Could The Use of Cloud-based Services Be an Ethical Violation?


We all know that the use of technology has transformed the delivery of legal services. Many case management systems are cloud based systems that change the way data is stored. But how does the use of cloud based systems affect a lawyer’s ethical obligations? Consider the following scenario. The answer and explanation can be found at the bottom.

Alan has just started to use an outside provider for cloud-based services so he can manage his law practice. He maintains all of his client data and client files through the cloud based service and it really helps him to be organized. He is excited that he has been able to eliminate paper files from his office. One day, Alan received a notice from his vendor advising him that their server has been compromised and all customer data, including all of Alan’s client data has been inadvertently disclosed.

Has Alan violated any of his ethical obligations?

  • Answer A: Yes. Alan is ultimately responsible for the disclosures of confidential client information pursuant to Rule 1.6.
  • Answer B: No. Alan cannot be held responsible for the acts of his cloud based service provider.

Scroll down for the answer.




The correct answer is it depends. Illinois Professional Conduct Advisory Opinion No. 16-06 (October 2016) states that the question to ask is whether the attorney acted reasonably and competently to protect the confidential information. Lawyers must conduct a due diligence investigation when selecting a provider. Reasonable inquires could include: (1) investigating whether the provider has implemented reasonable security precautions to protect client data from inadvertent disclosures; (2) investigating the provider’s reputation and history; (3) requiring an agreement to reasonably ensure that the provider will abide by the lawyer’s duties of confidentiality and will immediately notify the lawyer of any breaches or outside requests for client information; and (4) requiring that all data is appropriately backed up completely under the lawyer’s control so that the lawyer will have a method for retrieval of the data.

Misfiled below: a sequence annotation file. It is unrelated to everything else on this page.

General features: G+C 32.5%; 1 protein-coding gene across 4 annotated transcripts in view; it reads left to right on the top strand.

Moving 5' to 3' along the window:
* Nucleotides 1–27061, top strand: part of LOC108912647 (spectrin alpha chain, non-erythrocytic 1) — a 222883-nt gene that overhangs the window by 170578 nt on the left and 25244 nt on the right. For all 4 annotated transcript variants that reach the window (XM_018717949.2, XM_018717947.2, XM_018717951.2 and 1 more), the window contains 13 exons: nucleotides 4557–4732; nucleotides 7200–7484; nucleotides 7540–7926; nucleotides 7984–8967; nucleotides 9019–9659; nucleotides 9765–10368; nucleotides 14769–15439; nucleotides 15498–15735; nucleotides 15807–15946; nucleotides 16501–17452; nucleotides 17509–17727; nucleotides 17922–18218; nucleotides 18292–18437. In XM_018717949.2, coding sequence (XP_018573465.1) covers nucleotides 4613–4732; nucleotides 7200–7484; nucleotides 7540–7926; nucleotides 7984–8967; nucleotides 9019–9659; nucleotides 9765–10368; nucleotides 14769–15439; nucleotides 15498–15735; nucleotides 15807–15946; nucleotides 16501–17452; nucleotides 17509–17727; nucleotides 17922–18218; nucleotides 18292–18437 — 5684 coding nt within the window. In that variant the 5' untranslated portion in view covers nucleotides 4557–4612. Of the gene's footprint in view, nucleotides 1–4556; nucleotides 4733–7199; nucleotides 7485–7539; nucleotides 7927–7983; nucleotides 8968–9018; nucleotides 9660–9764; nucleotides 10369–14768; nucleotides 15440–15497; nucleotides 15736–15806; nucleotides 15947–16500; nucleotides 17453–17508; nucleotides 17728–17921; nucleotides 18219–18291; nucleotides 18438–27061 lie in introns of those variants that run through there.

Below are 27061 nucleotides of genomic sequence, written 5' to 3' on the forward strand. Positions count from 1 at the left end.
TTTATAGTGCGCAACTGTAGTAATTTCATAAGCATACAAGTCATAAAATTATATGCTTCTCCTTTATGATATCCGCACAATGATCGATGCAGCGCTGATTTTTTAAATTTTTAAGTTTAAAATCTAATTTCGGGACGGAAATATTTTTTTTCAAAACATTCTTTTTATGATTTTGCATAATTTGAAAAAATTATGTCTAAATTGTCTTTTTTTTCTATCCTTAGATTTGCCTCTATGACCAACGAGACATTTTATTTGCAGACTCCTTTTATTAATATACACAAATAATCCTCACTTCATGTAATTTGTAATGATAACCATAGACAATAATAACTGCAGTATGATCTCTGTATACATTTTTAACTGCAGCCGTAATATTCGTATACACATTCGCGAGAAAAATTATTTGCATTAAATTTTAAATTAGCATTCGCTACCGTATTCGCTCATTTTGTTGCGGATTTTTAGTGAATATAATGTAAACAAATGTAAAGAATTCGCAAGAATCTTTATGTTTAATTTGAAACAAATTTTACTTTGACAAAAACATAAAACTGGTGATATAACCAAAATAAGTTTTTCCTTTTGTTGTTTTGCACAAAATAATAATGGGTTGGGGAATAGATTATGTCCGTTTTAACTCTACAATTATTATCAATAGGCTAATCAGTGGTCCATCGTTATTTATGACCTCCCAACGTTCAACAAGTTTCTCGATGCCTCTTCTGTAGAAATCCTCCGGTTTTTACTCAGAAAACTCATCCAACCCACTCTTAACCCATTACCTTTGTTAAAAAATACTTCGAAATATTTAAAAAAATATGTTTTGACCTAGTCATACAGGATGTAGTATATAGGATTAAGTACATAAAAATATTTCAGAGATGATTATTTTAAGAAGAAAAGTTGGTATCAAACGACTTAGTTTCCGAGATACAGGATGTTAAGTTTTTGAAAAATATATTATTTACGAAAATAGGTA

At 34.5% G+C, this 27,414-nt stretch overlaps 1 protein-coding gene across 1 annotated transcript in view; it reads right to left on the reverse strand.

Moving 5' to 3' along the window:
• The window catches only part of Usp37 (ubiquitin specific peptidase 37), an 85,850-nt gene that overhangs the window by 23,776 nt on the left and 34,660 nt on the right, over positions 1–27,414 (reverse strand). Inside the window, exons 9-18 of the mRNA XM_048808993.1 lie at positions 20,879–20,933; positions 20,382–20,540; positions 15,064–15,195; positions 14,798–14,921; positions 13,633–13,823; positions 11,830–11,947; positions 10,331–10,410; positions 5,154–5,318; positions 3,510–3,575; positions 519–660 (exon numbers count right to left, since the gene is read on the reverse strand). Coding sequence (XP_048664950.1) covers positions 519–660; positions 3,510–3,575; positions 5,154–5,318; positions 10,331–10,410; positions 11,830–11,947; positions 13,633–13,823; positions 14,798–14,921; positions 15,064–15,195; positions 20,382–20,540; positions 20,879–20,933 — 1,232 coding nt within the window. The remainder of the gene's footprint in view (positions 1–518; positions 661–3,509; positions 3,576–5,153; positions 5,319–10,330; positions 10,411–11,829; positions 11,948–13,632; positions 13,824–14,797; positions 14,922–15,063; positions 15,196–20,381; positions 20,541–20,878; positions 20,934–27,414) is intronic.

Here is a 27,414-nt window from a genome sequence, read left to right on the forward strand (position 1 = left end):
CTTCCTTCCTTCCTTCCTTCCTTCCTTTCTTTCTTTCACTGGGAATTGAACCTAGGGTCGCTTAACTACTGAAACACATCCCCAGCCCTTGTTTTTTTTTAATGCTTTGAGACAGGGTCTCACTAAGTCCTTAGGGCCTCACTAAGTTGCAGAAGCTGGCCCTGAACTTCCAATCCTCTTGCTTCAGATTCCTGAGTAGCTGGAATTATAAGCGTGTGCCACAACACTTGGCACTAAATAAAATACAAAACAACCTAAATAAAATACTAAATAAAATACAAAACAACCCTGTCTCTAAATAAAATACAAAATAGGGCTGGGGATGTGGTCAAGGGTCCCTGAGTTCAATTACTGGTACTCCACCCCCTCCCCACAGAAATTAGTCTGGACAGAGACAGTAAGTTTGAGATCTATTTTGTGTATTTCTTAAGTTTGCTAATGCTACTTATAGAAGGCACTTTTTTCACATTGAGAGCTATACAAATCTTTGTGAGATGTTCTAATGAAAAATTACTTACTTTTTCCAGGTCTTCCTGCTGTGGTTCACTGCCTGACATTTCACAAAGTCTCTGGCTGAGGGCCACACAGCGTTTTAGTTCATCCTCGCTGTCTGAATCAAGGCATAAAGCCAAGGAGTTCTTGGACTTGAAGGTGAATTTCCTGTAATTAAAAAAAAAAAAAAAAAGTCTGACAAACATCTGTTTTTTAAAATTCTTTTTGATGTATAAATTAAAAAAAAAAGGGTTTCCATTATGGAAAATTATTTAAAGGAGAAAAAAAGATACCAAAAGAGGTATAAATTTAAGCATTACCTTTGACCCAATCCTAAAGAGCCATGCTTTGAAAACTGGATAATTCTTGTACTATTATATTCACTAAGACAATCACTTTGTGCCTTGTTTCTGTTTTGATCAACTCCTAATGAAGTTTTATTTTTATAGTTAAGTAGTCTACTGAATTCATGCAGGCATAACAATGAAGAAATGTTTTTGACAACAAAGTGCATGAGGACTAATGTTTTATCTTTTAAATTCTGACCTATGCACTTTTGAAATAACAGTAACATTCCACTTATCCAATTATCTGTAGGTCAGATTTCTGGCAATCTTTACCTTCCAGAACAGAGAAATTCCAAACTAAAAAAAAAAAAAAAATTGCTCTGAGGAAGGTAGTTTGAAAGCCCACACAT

This opinion is consisted with other state bar associations. See e.g., Alabama Ethics Opinion 2010-2 (2010)(lawyer may outsource storage of client files through cloud computing if the lawyer takes reasonable steps to make sure data is protected); Iowa Ethics Opinion 11-01(2011)(lawyer should conduct appropriate due diligence before storing files electronically); Tennessee Formal Ethics Opinion 2015-F-159(2015)(a lawyer may allow client information to be stored in the cloud provided the lawyer takes reasonable care to assure that the information remains confidential and that reasonable safeguards are employed to protect information from breaches, loss or other risks).

This ethics question is for educational purposes only and is not intended to provide legal advice or create an attorney-client relationship. When in doubt, seek ethics counsel in your jurisdiction.

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All opinions, advice, and experiences of guest bloggers/columnists are those of the author and do not necessarily reflect the opinions, practices or experiences of Solo Practice University®.

This entry was posted in Case Studies, Client Relations, Guest Bloggers and tagged Allison Wood, Woodwise ethics. Bookmark the permalink.

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